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Into the New World

In the New World: A Family in Two Centuries
written by Gerda Raidt; illustrated by Christa Holtei
2015 (Charlesbridge)
Source: Review copy provided by the publisher

The Peters family lives on a German farm in 1869. They plant flax and weave it into a thread that can be sold for use in clothing and bedding. Unfortunately, times are tough so that they are not making enough money to stay in their current position. Robert, the father, is reading in the newspaper about the availability of land in America. It’s not an easy decision. Leaving Germany means leaving behind their family forever, but the opportunity proves too great to pass up. The Peters save enough money to book passage on a steamship headed for America. The trip is not always comfortable but the family lands safely in New Orleans. From there they take a steamship to St. Louis where members of the German society guide them toward the new railway that will take them to Nebraska. Finally, a ten day wagon trip will take them from Omaha to their plot of over 150 acres in New Steinberg, a community founded by German families. There they cut sod blocks to build a starter home until they can afford to build a wooden home. The Peters settle in and begin working the land. Spin forward to present day New Steinberg where Tom Peters owns his own farm and keeps a picture of his ancestors above the mantle. His daughter Olivia sparks an investigation into their ancestry that leads to a trip back to Germany to find the original Peters home.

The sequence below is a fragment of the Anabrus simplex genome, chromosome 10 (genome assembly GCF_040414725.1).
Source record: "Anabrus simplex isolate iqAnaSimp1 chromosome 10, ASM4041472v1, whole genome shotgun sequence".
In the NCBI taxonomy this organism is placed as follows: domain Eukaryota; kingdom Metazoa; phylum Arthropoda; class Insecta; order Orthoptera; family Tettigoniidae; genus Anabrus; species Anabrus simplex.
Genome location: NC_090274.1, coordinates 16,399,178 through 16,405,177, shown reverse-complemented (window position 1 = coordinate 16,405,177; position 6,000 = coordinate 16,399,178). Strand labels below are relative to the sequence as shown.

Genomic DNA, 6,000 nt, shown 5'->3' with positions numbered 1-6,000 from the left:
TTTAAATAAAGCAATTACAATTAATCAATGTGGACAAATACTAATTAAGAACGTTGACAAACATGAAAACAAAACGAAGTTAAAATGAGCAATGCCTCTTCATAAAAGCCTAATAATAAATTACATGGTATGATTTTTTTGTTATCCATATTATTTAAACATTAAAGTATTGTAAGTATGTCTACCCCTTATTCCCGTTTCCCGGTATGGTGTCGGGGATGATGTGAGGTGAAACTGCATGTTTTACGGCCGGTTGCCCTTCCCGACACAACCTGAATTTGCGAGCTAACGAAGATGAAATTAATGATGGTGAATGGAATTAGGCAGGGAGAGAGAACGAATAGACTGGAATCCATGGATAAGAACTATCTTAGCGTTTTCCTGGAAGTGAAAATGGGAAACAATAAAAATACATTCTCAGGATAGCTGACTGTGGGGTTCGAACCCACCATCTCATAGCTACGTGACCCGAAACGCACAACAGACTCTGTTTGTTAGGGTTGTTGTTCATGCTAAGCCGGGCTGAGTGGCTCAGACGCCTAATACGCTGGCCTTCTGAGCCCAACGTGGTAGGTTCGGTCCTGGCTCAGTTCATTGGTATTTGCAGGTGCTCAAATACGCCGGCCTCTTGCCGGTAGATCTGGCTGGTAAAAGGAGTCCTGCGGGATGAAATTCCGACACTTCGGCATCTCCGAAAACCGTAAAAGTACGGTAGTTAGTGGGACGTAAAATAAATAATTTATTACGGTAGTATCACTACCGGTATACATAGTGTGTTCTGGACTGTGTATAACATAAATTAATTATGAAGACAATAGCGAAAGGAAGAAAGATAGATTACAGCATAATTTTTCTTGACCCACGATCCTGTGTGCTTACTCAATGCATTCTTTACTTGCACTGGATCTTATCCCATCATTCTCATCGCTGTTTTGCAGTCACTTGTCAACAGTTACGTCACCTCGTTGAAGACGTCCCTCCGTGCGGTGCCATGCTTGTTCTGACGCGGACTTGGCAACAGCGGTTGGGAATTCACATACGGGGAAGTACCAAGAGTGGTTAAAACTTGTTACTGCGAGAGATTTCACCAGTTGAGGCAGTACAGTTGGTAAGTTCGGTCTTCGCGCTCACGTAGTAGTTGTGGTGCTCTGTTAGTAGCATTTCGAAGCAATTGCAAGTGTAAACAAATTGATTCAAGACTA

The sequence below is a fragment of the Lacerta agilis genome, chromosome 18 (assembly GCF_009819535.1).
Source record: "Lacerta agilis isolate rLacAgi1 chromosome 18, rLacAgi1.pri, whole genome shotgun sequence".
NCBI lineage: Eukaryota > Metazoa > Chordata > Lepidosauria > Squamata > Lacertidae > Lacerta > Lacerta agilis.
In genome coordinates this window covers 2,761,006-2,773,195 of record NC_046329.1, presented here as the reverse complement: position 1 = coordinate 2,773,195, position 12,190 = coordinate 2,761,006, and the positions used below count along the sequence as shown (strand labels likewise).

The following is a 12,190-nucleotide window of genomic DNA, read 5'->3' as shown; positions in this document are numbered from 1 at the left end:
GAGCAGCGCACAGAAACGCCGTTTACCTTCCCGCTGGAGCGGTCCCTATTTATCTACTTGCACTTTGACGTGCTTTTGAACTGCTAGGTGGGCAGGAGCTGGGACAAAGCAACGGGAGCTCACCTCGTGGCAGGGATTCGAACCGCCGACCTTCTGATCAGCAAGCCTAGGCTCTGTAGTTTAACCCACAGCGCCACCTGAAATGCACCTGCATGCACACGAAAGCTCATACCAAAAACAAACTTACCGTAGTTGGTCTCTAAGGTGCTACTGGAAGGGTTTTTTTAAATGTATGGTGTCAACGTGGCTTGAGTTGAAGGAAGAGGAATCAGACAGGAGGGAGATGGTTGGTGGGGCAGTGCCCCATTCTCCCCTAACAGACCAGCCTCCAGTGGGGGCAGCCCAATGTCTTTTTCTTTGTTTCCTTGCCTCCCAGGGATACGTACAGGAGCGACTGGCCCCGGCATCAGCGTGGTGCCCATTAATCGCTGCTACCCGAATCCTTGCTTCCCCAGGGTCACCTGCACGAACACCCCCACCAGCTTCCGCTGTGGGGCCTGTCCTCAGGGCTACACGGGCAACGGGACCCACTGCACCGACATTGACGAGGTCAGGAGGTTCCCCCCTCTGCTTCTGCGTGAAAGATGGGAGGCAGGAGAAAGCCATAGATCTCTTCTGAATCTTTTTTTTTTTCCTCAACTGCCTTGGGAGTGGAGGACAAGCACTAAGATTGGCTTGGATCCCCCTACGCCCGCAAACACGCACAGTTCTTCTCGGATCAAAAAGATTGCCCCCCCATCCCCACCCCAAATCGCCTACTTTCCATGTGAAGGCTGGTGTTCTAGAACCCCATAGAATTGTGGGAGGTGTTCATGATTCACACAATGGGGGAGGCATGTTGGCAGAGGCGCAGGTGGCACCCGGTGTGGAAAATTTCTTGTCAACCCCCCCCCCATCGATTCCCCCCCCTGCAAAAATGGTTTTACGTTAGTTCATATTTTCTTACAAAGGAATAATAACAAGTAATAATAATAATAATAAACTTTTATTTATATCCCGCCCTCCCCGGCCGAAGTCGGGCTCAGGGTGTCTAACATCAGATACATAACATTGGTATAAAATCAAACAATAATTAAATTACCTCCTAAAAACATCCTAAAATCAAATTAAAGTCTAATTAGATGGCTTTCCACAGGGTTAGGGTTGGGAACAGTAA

If you teach about immigration, this book will be a terrific resource. It’s a straight forward account that will teach readers about the pros (acquisition of land) and cons (leaving behind family forever) of immigrating in the 19th century. I really like the focus on transportation as the Peters family encounters several modes as they move from Germany to Nebraska. In the New World will also allow students to contrast the past with the present. This will lead to rich discussions about the hardships families faced in the 19th century.

In the New World connects the past and present in a way that will intrigue readers of today.

Winnie: the true story of the bear who inspired Winnie-the-Pooh by Sally M. Walker


Winnie: the true story of the bear who inspired Winnie-the-Pooh by Sally M. Walker. Illustrated by Jonathan Voss. unpgd. Henry Holt and Company, January, 2015. 97800805097. (Purchased)